17 Sep Foreclosure and Short Sales are at Lowest Level Since 2007
Find out about why Foreclosure and Short Sales are at Lowest Level Since 2007
Twin Cities home buyers were unflustered by slightly higher interest rates in August as pending sales were up 10.9 percent to 5,244. Along with rising prices, increased sales activity is fueling housing demand, while buyers continue to watch inventory levels for more options. As a result, Foreclosure and Short Sales are at Lowest Level Since 2007.
New listings rose 16.5 percent to 6,951, marking the fifth consecutive year-over-year increase in seller activity. Buyers have 15,773 properties from which to choose – 9.9 percent fewer than August 2012 but 21.2 percent more than in January 2013.
The overall median sales price was $208,000, up 16.9 percent compared to August 2012. A shift in sales type is driving this price growth. At this time last year, foreclosures and short sales together comprised 35.8 percent of all sales activity. In August 2013, these two distressed segments made up just 20.7 percent of all sales. On the seller side, the percentage of all new listings that were distressed in August fell to 17.8 percent, down from 32.7 percent in 2012.
While closed sales were up 8.9 percent overall, traditional buyer activity was up 34.7 percent. Foreclosure sales and short sales were down 34.5 and 43.5 percent, respectively. Similarly, new listings were up 16.5 percent overall, but traditional seller activity rocketed 42.1 percent higher. Foreclosure new listings fell 31.4 percent and short sale new listings fell 46.0 percent. With 18 straight months of year-over-year median price gains, multiple-offer situations still common and 3.6 months’ supply of inventory, few thought that the pendulum would swing this far this fast. Homes are selling in an average of 70 days – the quickest pace in six and a half years. Sellers are receiving an average of 97.0 percent of their original list price – the highest ratio in approximately seven years.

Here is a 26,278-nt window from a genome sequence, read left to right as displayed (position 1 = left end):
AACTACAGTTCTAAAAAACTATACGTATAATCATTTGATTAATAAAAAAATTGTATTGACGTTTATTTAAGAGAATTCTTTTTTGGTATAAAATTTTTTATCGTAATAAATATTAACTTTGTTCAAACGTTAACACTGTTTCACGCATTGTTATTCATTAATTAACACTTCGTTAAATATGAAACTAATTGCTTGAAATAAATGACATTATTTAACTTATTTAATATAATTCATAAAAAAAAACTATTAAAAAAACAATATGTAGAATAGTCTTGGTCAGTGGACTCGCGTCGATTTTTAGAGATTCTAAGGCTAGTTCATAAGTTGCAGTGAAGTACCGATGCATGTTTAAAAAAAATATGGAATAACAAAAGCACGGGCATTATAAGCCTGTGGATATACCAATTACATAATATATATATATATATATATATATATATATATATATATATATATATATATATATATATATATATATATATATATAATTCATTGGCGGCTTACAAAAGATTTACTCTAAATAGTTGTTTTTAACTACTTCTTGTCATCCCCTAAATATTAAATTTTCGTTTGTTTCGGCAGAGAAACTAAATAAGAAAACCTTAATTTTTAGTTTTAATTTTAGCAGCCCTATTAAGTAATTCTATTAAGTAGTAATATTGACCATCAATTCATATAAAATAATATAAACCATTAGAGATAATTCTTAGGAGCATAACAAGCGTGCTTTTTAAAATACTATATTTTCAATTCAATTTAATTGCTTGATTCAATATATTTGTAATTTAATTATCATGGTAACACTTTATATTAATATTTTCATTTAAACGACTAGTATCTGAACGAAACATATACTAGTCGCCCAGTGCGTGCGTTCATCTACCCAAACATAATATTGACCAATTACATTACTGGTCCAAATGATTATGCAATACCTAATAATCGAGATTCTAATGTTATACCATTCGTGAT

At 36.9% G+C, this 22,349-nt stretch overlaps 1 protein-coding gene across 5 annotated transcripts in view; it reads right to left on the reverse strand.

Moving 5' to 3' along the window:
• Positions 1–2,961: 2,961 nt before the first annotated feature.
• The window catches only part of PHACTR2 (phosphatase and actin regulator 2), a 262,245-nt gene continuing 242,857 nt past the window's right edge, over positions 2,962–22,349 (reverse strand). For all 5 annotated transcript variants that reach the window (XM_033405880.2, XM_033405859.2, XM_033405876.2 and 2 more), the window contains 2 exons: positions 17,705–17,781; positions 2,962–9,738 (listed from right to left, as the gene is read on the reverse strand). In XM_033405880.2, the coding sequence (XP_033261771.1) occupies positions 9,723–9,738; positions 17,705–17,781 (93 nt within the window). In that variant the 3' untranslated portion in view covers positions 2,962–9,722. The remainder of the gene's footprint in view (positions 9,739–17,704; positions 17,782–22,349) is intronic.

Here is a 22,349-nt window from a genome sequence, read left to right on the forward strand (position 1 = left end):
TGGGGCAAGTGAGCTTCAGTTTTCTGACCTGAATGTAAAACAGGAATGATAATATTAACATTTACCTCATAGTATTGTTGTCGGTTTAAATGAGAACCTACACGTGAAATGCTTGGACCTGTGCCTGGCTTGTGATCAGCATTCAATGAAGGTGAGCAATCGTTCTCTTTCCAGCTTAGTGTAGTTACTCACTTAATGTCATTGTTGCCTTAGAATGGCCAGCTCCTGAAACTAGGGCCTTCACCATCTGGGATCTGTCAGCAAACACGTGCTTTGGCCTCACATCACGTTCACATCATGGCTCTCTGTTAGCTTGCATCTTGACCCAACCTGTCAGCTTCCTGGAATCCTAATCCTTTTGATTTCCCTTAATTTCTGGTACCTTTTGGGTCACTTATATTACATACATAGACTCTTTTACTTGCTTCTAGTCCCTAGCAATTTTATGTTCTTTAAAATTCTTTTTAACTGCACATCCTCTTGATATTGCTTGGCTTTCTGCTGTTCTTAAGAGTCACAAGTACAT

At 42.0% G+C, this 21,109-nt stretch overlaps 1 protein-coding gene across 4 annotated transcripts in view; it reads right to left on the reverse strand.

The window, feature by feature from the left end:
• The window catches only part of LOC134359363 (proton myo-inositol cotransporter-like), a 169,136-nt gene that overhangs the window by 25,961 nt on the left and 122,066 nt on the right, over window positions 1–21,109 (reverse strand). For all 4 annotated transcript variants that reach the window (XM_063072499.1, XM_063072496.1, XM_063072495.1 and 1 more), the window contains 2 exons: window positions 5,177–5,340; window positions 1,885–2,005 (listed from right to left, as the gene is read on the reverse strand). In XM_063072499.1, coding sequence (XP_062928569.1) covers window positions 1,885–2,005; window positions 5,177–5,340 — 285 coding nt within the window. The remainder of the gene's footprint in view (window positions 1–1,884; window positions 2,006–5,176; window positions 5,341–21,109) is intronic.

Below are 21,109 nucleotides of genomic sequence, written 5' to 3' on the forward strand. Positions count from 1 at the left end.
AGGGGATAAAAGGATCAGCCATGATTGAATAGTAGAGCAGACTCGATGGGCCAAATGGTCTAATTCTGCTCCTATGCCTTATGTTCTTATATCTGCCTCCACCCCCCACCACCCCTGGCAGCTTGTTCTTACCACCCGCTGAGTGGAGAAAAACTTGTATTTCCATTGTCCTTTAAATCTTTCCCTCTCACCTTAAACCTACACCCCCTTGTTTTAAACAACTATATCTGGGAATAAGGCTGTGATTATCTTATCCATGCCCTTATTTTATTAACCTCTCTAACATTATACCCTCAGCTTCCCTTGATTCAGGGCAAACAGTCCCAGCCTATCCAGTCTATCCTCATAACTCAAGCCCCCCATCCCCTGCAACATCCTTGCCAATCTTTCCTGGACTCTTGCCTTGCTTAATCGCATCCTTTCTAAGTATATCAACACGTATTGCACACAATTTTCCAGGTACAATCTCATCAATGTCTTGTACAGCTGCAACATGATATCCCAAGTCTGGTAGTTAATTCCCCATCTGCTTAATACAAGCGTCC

The traditional median sales price rose 3.7 percent to $228,000; the foreclosure median sales price was up 14.1 percent to $140,400; the short sale median sales price increased 13.4 percent to $142,608. On average, traditional homes sold in 62 days for 97.2 percent of original list price, foreclosures sold in 79 days for 97.1 percent of original list price and short sales lagged at 163 days and 94.2 percent of original list price.
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Posted by Aubray Erhardt, The Skinny, A Housing Market Insight Blog, MAAR